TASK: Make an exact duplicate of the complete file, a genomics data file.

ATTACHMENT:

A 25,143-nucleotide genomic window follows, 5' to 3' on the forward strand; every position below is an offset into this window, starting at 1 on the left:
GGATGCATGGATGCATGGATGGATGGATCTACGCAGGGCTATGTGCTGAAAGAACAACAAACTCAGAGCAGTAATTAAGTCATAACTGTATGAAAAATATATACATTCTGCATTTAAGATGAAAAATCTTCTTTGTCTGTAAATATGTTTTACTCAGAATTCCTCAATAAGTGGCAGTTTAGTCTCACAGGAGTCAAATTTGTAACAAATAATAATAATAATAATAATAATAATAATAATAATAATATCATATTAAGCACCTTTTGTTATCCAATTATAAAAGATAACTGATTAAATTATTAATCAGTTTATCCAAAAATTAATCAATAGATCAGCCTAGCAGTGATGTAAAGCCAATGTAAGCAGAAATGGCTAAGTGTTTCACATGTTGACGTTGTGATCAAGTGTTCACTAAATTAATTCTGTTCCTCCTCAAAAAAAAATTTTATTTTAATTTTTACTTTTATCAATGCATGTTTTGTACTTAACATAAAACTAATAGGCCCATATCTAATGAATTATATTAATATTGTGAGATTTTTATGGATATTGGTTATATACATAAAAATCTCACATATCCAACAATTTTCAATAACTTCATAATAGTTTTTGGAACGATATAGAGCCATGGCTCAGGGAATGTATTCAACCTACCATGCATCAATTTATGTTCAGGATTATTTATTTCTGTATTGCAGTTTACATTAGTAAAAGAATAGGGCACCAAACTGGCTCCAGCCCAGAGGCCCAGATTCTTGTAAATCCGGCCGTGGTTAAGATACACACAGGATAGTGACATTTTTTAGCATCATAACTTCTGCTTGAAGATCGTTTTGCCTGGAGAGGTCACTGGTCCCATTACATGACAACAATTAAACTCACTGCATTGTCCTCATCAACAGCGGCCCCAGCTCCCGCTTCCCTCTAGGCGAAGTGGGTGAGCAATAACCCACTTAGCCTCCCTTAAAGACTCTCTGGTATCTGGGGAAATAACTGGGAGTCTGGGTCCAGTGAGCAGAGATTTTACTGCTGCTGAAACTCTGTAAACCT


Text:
A 25,143-nucleotide genomic window follows, 5' to 3' on the forward strand; every position below is an offset into this window, starting at 1 on the left:
GGATGCATGGATGCATGGATGGATGGATCTACGCAGGGCTATGTGCTGAAAGAACAACAAACTCAGAGCAGTAATTAAGTCATAACTGTATGAAAAATATATACATTCTGCATTTAAGATGAAAAATCTTCTTTGTCTGTAAATATGTTTTACTCAGAATTCCTCAATAAGTGGCAGTTTAGTCTCACAGGAGTCAAATTTGTAACAAATAATAATAATAATAATAATAATAATAATAATAATAATATCATATTAAGCACCTTTTGTTATCCAATTATAAAAGATAACTGATTAAATTATTAATCAGTTTATCCAAAAATTAATCAATAGATCAGCCTAGCAGTGATGTAAAGCCAATGTAAGCAGAAATGGCTAAGTGTTTCACATGTTGACGTTGTGATCAAGTGTTCACTAAATTAATTCTGTTCCTCCTCAAAAAAAAATTTTATTTTAATTTTTACTTTTATCAATGCATGTTTTGTACTTAACATAAAACTAATAGGCCCATATCTAATGAATTATATTAATATTGTGAGATTTTTATGGATATTGGTTATATACATAAAAATCTCACATATCCAACAATTTTCAATAACTTCATAATAGTTTTTGGAACGATATAGAGCCATGGCTCAGGGAATGTATTCAACCTACCATGCATCAATTTATGTTCAGGATTATTTATTTCTGTATTGCAGTTTACATTAGTAAAAGAATAGGGCACCAAACTGGCTCCAGCCCAGAGGCCCAGATTCTTGTAAATCCGGCCGTGGTTAAGATACACACAGGATAGTGACATTTTTTAGCATCATAACTTCTGCTTGAAGATCGTTTTGCCTGGAGAGGTCACTGGTCCCATTACATGACAACAATTAAACTCACTGCATTGTCCTCATCAACAGCGGCCCCAGCTCCCGCTTCCCTCTAGGCGAAGTGGGTGAGCAATAACCCACTTAGCCTCCCTTAAAGACTCTCTGGTATCTGGGGAAATAACTGGGAGTCTGGGTCCAGTGAGCAGAGATTTTACTGCTGCTGAAACTCTGTAAACCT